APA Group (ASX:APA) has declined by over 20% in CY23. On one hand, it is understandable as it is in a heavily capital intensive business and has significant requirements in the year ahead. But the other, it is not, given it is not just any infrastructure business, it is a gas pipeline owner.
All about APA Group
This company began when it was spun out of AGL over 2 decades ago, when it was the division of AGL that owned the gas pipelines. APA’s network spans 15,000km across Australia and claims to deliver half of the nation’s natural gas usage.
The company also operates gas storage and processing facilities, other power stations and even renewable energy facilities. APA also has investments in other private energy companies. It also has more than 600km of high voltage power transmission lines, storage for 12,000 tonnes of LNG and 18 petajoules of gas, as well as 29,500 gas mains and pipelines for more than 1.4 million customers. On the generation side, it is one of Australia’s biggest renewable energy generators, with 342MW of wind power and 248MW of solar.
Trying to reach Renewable Energy targets
You would think APA Group would have a major role to play in decarbonisation as a gas pipeline operator and renewable energy player. Gas has less carbon intensity and can back up renewable energy when necessary. After all, Australia has a goal of 82% renewable energy by 2030, which means emissions will need to decline by 43% from 2005 levels.
Despite this goal, there’s doubts it can be achieved. Looking to the industry generally, multiple factors are delaying the transition, including slow planning approvals,
NIMBYs community opposition and rising costs (not least of which is interest rates but also skilled labour).
Dividends not really growing much
Looking to APA, it has spent a lot of money recently on new acquisitions and will continue to face high capex. It bought $1.7bn for Alinta Energy’s off-grid power generation assets in WA and is bidding to build renewable energy zones.
Although it has not cut dividends, it has not grown them substantially and this has disappointed investors who expect constant dividend growth from top 50 companies. And when you consider the new shares being issued to pay for new acquisitions, this will further dilute investors.
Walking a fine tightrope
But…you know what they say. Short term pain for long term gain. This is exactly what the company is intending. The buy of Alinta was huge, because it now has exposure to a major market opportunity in WA’s Pilbara region. The major miners are investing in the cleaning up from their operations, but this is difficult when it is away from established electricity grid infrastructure.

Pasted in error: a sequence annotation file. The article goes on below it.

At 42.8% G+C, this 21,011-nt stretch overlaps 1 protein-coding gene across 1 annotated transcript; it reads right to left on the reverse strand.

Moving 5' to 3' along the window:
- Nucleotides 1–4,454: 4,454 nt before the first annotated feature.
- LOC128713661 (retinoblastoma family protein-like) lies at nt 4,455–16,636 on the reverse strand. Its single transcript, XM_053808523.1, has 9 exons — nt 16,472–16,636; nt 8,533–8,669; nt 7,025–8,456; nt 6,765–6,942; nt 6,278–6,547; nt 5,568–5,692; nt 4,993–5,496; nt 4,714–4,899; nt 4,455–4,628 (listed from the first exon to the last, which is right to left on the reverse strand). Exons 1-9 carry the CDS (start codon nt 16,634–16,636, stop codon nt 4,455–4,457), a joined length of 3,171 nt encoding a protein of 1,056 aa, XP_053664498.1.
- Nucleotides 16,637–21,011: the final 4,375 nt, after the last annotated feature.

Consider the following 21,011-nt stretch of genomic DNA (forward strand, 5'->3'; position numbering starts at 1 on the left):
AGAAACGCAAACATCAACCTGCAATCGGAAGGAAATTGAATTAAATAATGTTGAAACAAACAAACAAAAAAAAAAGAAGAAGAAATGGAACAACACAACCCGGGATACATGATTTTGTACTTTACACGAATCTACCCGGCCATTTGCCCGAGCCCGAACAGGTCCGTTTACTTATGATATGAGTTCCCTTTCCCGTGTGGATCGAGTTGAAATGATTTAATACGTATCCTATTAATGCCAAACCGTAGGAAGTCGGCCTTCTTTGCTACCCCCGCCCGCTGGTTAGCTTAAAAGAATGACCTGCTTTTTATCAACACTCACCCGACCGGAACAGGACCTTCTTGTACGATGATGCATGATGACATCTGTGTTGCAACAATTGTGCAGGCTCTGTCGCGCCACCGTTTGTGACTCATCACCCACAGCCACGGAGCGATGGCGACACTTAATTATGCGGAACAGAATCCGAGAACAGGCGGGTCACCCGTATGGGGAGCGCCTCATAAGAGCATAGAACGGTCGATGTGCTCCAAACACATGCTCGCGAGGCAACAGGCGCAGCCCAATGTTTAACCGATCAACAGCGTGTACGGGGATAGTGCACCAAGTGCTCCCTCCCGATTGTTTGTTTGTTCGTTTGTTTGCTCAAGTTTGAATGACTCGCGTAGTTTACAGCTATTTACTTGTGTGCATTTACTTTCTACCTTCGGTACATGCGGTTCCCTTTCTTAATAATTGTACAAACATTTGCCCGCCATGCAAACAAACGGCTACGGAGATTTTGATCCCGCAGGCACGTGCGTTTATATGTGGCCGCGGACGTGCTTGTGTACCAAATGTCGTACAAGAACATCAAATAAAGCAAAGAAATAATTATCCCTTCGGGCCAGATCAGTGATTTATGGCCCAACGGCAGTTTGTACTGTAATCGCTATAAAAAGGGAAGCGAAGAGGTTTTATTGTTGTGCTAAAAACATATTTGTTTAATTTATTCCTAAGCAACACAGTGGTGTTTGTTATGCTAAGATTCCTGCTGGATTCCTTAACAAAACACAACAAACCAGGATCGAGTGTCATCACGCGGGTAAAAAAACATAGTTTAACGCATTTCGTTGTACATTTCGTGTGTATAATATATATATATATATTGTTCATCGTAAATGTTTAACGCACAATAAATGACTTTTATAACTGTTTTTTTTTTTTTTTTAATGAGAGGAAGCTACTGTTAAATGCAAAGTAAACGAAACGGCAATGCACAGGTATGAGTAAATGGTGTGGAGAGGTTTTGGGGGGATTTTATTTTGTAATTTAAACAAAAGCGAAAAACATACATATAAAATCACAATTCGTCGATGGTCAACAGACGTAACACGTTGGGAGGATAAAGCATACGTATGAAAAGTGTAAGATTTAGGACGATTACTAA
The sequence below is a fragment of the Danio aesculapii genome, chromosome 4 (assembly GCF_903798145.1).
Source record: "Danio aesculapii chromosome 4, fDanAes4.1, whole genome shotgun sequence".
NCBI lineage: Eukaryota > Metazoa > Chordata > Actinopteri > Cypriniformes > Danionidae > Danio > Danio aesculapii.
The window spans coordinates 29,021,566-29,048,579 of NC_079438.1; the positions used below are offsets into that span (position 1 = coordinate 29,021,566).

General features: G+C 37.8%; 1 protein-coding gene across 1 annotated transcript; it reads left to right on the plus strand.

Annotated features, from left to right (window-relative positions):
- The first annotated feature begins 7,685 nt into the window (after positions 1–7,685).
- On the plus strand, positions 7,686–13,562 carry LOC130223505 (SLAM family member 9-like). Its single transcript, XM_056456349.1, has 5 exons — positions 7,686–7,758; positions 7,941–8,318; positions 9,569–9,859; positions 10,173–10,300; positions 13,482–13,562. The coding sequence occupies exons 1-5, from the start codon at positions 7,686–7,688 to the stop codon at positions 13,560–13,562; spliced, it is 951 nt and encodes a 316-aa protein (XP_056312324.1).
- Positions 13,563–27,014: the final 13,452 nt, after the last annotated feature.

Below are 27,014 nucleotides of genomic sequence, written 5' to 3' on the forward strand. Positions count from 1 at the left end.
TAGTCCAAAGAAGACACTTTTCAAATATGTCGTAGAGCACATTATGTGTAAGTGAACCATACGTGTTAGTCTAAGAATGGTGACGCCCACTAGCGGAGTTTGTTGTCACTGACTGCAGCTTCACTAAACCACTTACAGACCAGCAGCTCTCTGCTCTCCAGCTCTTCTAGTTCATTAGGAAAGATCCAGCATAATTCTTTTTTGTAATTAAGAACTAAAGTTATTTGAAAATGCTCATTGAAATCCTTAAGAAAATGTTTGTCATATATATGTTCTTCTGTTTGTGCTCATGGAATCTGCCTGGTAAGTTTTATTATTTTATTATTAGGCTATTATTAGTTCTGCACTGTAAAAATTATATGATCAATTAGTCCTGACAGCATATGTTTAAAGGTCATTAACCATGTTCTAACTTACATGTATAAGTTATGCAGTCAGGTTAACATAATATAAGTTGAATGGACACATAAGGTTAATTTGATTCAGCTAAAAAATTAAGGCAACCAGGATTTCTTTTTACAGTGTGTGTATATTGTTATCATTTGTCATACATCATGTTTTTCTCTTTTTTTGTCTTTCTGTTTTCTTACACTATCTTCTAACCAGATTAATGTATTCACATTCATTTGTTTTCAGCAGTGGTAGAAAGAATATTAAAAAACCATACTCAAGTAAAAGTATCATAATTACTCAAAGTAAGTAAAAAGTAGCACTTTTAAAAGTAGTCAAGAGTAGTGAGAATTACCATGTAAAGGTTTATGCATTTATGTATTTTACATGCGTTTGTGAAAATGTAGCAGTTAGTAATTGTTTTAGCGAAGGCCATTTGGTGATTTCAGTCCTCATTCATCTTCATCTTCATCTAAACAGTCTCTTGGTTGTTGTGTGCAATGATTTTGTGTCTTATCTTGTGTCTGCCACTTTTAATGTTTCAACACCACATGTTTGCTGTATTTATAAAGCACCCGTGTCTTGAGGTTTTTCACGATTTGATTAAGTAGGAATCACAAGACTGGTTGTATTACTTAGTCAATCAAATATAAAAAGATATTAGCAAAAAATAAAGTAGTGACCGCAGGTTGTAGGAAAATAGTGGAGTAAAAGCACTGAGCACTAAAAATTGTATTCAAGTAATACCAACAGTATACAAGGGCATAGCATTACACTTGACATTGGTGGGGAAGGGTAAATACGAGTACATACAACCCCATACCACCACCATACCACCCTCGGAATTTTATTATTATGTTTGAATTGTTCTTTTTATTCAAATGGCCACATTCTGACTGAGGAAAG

Through the existing Pilbara Pipeline System, APA Group can generate power off-grid by replacing coal and diesel with renewables and gas. It has estimated there is a total market opportunity of $25bn that it can capture. Nonetheless, capital allocation will be easier said than done. It still intends to pay dividends, with a goal of 60-70% of free cash flow. But of course, this is not necessarily profit and may leave some investors disappointed in the next couple of years.
No guidance given
It has not given formal revenue guidance, but told investors to expect full year contributions from certain assets only owned for part of FY23, such as Basslink which bought $29m to the kitty despite only being owned for 8 months. And the good news is that the majority of fixed revenue is indexed to inflation.
It has told investors to expect returns in excess of its post-tax WACC, although this is a figure that can fluctuate. The average cost of debt is 4.98% on an annualised basis and the average maturity is 5 years, although the total maturity spans out to FY36.
Is there upside?
Analysts covering the company think so, but not much. The mean target price is $9.10, up only 6% from the current share price. Consensus estimates for FY24 expect 10% revenue growth, but an 8% retreat in its profit. For FY25, more revenue growth with 8% growth as well as 9% revenue growth. However, at the EPS line, FY25 estimates are flat compared to FY23.
We’ve had our own attempt at a DCF model for APA. We will not put a succinct figure, because it is highly volatile dependant on capex and terminal growth assumptions, not to mention debt and equity financing assumptions.
The bottom line
Another risk with this company is the prospect of industrial accidents. One example is driving, that accounts for 33% of the company’s potential serious harm events. Nonetheless, the company’s vehicles drove 15m kilometres in FY23 for 4.3m hours with zero fatalities or serious injuries. The company recently launched a new Driver Awareness Campaign, aimed at promoting safe driving practices. Finally, we note that interest rates remaining higher for longer will inevitably continue to impact the company.
Ultimately, we wouldn’t invest in the company at the moment, at least not until there’s somewhat more certainty of its capex and debt requirements.
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